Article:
Daimler CEO: ‘Streamlining the Portfolio’ Necessary for Mercedes-Benz
Still in the midst of a $1.4-billion restructuring plan that aims to cut 10 percent of its workforce, Mercedes-Benz is reconsidering what its product lineup should look like moving ahead. While most of the doomed models will be chosen due to lackluster demand (e.g. X-Class pickup) plenty will be nixed as a result of tightening emission laws. Mercedes parent Daimler issued two profit warnings in 2019 after the luxury brand was fined $960 million in an emissions-cheating settlement. Like many automakers, it was also hemorrhaging cash through its investments in electrification.
An apt analogy for the automotive industry’s stampede toward EVs would be lemmings hurling themselves off a seaside cliff — but not because of the popular misconception that the critters are intentionally committing mass suicide. When lemmings collectively off themselves, it’s the result of migratory behavior gone awry. They simply bunch up and move in a singular direction, largely unaware of the consequences.
However, automakers have to contend with social pressures the little rodents are not subjected to. Environmental regulations in places like Europe and China have effectively forced the hand of many automakers hoping to sell their wares in any meaningful volumes without incurring massive fines. This leaves automakers like Daimler in a bit of predicament, as they lose money on costly development projects that they’ve effectively been forced into. It’ll definitely influence which models/trims Mercedes-Benz places beneath the axe.
Daimler board member Markus Schaefer addressed the issue on Tuesday, telling reporters that cost-cutting would likely encourage the company to reduce the number of variants in Mercedes’ lineup, while platforms and powertain options were further consolidated.
“We will review our current lineup and the idea is streamlining the portfolio,” he said.
According to Reuters, a number of the products slated for elimination would be the result of those tightening emission rules, making note of the Euro 7 exhaust standards. “The question is how many engines you take through the gauge, through Euro 7,” Schaefer explained. “Of course the four-cylinder has more chance to make it than the V-12 to pass the gate.”
Separately Daimler CEO [Ola Källenius] said the automaker has “no issues” securing electric vehicle battery cells, and is ramping up battery production to meet high demand for plug-in models.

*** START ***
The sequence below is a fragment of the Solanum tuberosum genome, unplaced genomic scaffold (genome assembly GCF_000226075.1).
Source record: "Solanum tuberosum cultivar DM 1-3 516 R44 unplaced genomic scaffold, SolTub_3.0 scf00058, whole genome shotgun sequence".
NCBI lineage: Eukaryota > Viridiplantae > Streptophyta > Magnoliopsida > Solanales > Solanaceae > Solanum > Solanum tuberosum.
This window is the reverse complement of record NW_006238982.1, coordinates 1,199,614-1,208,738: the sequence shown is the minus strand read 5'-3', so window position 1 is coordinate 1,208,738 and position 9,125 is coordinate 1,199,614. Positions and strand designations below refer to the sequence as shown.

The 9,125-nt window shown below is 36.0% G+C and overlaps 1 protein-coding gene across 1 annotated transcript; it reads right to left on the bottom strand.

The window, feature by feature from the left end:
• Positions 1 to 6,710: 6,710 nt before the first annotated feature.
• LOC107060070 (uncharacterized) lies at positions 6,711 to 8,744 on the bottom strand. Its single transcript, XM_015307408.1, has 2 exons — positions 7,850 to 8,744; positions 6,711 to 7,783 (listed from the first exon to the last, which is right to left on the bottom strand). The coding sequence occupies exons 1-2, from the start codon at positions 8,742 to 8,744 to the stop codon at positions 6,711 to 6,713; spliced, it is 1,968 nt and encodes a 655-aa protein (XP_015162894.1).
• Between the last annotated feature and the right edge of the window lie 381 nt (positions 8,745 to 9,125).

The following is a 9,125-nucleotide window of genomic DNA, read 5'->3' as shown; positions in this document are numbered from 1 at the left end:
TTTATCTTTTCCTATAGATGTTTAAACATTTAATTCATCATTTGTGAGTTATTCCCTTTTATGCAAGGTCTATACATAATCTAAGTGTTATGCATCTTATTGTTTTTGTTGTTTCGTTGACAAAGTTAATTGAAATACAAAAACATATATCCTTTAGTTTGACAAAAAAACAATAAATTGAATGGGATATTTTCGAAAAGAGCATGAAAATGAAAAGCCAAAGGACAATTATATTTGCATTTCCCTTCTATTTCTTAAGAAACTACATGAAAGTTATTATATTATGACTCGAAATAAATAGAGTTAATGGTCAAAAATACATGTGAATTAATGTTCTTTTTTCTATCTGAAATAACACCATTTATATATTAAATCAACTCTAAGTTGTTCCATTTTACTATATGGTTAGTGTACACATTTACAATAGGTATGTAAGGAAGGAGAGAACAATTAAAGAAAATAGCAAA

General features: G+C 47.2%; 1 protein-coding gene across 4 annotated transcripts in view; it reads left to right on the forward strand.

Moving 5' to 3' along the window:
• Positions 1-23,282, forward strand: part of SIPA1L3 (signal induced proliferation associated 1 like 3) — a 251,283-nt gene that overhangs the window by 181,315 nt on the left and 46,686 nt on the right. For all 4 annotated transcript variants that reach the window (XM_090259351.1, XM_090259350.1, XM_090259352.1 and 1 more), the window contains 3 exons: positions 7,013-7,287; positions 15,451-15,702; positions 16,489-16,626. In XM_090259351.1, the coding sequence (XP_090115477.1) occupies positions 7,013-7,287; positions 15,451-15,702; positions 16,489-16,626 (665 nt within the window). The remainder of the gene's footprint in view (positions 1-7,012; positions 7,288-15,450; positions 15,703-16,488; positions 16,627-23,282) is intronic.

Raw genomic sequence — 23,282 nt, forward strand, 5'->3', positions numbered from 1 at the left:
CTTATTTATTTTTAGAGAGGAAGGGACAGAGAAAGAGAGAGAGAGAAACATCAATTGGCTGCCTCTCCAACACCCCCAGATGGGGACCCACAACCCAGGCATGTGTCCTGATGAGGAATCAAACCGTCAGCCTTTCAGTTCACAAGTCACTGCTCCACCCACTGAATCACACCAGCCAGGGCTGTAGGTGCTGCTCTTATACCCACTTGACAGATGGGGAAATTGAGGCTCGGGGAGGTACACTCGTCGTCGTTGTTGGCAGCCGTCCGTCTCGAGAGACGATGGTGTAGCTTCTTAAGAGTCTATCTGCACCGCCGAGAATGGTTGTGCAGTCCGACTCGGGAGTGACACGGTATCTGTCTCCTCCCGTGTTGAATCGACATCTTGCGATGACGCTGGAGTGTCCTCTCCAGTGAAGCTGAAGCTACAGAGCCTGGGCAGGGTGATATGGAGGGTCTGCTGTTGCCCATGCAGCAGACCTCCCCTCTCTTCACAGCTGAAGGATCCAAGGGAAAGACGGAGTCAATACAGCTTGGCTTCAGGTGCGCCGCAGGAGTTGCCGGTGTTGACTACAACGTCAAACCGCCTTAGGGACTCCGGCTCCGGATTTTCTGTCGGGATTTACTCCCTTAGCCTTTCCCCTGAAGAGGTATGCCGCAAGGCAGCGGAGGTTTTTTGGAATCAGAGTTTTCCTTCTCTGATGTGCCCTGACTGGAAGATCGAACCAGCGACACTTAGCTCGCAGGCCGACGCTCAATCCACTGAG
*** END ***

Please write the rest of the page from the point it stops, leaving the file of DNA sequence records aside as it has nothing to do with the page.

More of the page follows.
“There is such a high demand for plug-ins, we are ramping up battery production as we speak,” [Källenius] said on the conference call.
Daimler plans to add electric vehicle capacity this year and next year.
[Källenius] said demand for plug-in hybrid models is driven in part by German companies guiding employees who get company cars as a benefit to choose electrified models.
Europe also has government incentives in place to encourage plug-in purchases, with Germany offering sizable tax breaks for buying electric — something Källenius said helped raise demand immensely. European passenger vehicle registrations rose 1.2 percent last year (moving roughly 180,000 more cars than in 2018). About 75,000 of the total sales were EVs, representing a 121-percent increase over the previous annum and providing a silver lining for the industry.
Still, it’s hardly a bed of roses. It’s long been rumored that German manufacturers are having serious problems with their battery suppliers, with Mercedes said to be butting heads with LG Chem. Daimler denies that the situation resulted in lowered production targets for the EQC electric crossover. However, LG Chem was also believed to at the center of Audi’s delay on the E-Tron and a production stall of Jaguar’s I-Pace. Regardless of what is causing the battery supply issue, the Germans are now seeking to lock down the raw materials necessary for battery production for themselves; meanwhile, no one is discussing scaling back EV development programs.
They’re in it to win it … or lose it, if the market dictates that outcome.